, October 29, 2009 (ENS) - South Africa and its neighbor to the north, Mozambique, have joined forces to create Africa's largest marine protected area.
Mozambique has declared its first Marine Protected Area at Ponta do Ouro that now links with South Africa's iSimangaliso Wetland Park to create Africa's first transfrontier marine conservation area, the two countries have announced.
The MPA stretches from St. Lucia in the South African province of Kwazulu-Natal to Ponta do Oura, Mozambique. (Map courtesy iSimangaliso Wetland Park Authority)
The Mozambique Marine Protected Area, Reserva Marinha Parcial da Ponta do Ouro, covers 678 square kilometers and stretches three nautical miles out to sea. It includes the Inhaca and Portugese islands and the Maputo Special Reserve.
Southern Mozambique is a vital nursery for commercially important fish populations, with fish, larvae and eggs carried in south-flowing currents into South Africa's iSimangaliso Park.
The newly protected area now extends along 300 kilometers (200 miles) of shoreline and pristine beaches of the continent's southeast coast - from Maputo Bay in Mozambique to Cape St. Lucia in South Africa, the southern boundary of the iSimangaliso Wetland Park.
"Protection of these will benefit both countries and iSimangaliso directly," said Andrew Zaloumis, chief executive officer of the iSimangaliso Wetland Park Authority and chairman of the Ponta do Oura/Kosi Bay Transfrontier Conservation Area Task Team.
The protected area also contains sensitive breeding grounds of leatherback and loggerhead turtles, currently threatened by human encroachment and uncontrolled harvesting of their eggs.
Giant marine turtle on the beach in iSimangaliso Wetland Park (Photo courtesy IWPA)
Mozambique Tourism Minister Fernando Sumbana said, "This was a vital step in protecting marine turtles that nest in high densities along the pristine beaches of the Maputo Special Reserve, other rare or endangered species, marine mammals and ecosystems."
Activities such as semi-industrial and industrial fishing, fishing on the coral reefs, fishing with explosives, driving of motorized vehicles on the beach and construction, other than approved developments, are now prohibited in the protected area.
The South African nonprofit Zululand Wildlife eForum said, "All parties are to be congratulated on this transfrontier initiative which is desperately needed along a heavy exploited coastline, threatened under the weight of beach tourism."
"The challenge will be for the Mozambicans to manage and enforce their multiple use areas where it is reported South African visitors are at times running amok along the beaches, dunes, surf zone and coral reefs," the group said. "This is a step in the right direction and their efforts should be adhered to by the unruly visitors."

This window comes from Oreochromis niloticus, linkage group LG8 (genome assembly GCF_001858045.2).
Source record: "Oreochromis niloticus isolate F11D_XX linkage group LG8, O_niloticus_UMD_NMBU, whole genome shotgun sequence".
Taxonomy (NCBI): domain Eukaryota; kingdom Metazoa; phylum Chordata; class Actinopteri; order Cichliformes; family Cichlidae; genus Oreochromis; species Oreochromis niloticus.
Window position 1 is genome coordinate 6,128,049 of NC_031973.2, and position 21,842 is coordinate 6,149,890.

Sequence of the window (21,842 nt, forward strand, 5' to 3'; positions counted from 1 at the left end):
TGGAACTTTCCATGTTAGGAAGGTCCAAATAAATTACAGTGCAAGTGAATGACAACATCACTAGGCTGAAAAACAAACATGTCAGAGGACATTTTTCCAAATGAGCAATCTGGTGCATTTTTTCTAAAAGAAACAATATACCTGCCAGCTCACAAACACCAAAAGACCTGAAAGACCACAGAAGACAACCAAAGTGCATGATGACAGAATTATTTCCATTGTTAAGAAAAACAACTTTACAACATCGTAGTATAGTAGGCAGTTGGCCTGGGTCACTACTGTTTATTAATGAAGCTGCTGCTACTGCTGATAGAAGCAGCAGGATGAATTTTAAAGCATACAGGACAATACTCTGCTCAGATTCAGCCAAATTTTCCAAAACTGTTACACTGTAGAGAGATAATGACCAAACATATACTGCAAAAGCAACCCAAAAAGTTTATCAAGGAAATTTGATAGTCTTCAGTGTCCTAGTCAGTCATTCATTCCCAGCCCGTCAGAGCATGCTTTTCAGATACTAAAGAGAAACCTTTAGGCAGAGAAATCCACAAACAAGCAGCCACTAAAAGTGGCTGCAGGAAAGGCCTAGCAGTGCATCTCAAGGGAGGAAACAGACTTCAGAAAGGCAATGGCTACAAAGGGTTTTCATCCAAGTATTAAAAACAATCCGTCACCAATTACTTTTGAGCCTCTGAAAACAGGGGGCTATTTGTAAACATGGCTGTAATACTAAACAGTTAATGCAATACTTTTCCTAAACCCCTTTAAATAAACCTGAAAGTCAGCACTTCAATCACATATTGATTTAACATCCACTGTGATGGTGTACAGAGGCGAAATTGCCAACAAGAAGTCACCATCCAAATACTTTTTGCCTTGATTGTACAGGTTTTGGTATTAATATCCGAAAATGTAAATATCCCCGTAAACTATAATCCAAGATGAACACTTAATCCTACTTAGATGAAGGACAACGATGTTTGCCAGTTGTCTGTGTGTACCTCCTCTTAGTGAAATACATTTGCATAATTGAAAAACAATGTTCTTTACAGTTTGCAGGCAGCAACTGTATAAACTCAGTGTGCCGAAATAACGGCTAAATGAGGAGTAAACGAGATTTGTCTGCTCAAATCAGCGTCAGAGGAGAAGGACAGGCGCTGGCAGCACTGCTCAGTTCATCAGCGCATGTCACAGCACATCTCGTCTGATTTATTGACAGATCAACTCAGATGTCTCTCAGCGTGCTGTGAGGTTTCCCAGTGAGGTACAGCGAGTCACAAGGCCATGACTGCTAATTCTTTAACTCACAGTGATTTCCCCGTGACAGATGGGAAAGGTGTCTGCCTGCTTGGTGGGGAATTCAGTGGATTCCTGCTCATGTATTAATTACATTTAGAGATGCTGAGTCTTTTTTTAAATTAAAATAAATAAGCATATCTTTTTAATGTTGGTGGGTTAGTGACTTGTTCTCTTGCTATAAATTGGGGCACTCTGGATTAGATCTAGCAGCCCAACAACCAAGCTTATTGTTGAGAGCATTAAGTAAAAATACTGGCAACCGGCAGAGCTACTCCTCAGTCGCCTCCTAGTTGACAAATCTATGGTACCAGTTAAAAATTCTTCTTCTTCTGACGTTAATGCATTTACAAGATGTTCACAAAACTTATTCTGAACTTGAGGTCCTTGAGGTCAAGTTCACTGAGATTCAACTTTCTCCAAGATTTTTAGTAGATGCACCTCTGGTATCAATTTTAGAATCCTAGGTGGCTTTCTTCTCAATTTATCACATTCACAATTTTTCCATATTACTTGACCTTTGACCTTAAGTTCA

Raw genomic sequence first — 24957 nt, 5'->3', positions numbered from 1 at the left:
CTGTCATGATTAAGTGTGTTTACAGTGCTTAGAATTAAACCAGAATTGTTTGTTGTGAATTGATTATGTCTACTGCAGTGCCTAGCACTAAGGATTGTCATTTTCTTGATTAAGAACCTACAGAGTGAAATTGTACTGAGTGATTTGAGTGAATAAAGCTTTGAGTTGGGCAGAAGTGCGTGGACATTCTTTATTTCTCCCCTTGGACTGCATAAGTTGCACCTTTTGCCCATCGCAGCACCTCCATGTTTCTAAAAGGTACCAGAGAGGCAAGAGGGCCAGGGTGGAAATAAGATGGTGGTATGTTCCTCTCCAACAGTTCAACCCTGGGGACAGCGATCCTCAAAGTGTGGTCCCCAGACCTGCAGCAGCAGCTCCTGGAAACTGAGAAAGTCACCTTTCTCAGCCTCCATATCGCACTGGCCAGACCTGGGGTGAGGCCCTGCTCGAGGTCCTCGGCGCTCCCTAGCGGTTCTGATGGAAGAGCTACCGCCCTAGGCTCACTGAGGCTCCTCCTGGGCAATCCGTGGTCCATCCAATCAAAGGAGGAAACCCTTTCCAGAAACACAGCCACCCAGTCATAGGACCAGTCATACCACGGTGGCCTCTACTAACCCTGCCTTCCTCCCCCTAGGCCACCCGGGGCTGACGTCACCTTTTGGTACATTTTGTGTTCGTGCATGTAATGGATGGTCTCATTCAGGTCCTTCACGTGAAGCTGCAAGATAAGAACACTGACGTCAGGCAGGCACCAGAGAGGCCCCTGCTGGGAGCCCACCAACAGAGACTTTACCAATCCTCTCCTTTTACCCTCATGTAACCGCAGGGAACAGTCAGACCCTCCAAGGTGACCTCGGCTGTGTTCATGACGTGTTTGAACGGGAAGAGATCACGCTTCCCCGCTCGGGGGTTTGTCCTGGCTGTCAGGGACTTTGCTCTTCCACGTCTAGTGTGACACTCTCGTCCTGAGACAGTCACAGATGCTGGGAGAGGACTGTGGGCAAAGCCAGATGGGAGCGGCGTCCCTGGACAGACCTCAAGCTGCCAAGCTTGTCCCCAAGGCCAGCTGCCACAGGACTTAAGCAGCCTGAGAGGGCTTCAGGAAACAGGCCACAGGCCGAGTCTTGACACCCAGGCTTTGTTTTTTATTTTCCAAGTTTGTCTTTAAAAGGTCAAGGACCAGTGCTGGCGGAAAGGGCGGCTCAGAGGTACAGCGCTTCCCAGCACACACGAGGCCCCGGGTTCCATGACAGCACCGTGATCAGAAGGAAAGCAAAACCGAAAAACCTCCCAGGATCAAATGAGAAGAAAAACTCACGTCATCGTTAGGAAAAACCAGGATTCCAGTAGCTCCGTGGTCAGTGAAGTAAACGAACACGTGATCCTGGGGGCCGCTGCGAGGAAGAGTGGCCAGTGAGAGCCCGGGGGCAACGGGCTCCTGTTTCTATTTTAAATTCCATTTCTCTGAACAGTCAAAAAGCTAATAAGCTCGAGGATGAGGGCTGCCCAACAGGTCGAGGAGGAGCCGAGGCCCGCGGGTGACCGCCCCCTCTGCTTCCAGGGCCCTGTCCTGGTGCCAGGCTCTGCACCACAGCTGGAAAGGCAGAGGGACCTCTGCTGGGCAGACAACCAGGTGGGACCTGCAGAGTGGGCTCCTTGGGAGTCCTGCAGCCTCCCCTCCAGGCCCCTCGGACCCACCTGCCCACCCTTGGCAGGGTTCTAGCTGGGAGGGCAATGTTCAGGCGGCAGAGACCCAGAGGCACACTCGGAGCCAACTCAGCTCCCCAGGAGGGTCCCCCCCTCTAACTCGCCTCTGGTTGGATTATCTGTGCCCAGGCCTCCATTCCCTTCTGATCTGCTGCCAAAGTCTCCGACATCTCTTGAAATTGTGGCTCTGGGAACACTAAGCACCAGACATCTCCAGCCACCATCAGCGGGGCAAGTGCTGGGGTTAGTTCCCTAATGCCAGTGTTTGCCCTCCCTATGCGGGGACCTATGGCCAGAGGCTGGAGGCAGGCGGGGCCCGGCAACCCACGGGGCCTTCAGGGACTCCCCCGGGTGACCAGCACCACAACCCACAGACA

The long-term vision for the Marine Protected Area is to further protect it by creating Africa's first trans-boundary marine World Heritage Site.
Mozambique's Ponta do Ouro Marine Protected Area (Photo by Reciprocum)
Mozambique has placed its new Marine Protected Area on its tentative list, the first step towards formal application for listing by the UNESCO World Heritage Committee, whose technical team will evaluate the proposal.
The iSimangaliso Wetland Park was listed as South Africa's first World Heritage Site in December 1999. The name iSimangaliso means miracle and wonder, and the 332,000 hectare park encompasses three major lake systems and eight interlinking ecosystems.
It takes in most of South Africa's remaining swamp forests, Africa's largest estuarine system, 526 bird species and 25,000 year-old coastal dunes – among the highest in the world.
"iSimangaliso must be the only place on the globe where the oldest land mammal (the rhinoceros) and the world's biggest terrestrial mammal (the elephant) share an ecosystem with the world's oldest fish (the coelacanth) and the world's biggest marine mammal (the whale)," Nelson Mandela once said.
The Ponta do Ouro-Kosi Bay Marine Transfrontier Conservation Area is one of five initiatives under the Lubombo TFCA, established in March 2000 by the governments of South Africa, Swaziland and Mozambique.
The Lubombo TFCA initiatives aim to consolidate the unique biodiversity of the Maputaland Centre of Endemism and link the elephant populations of both countries.
Copyright Environment News Service (ENS) 2009. All rights reserved.
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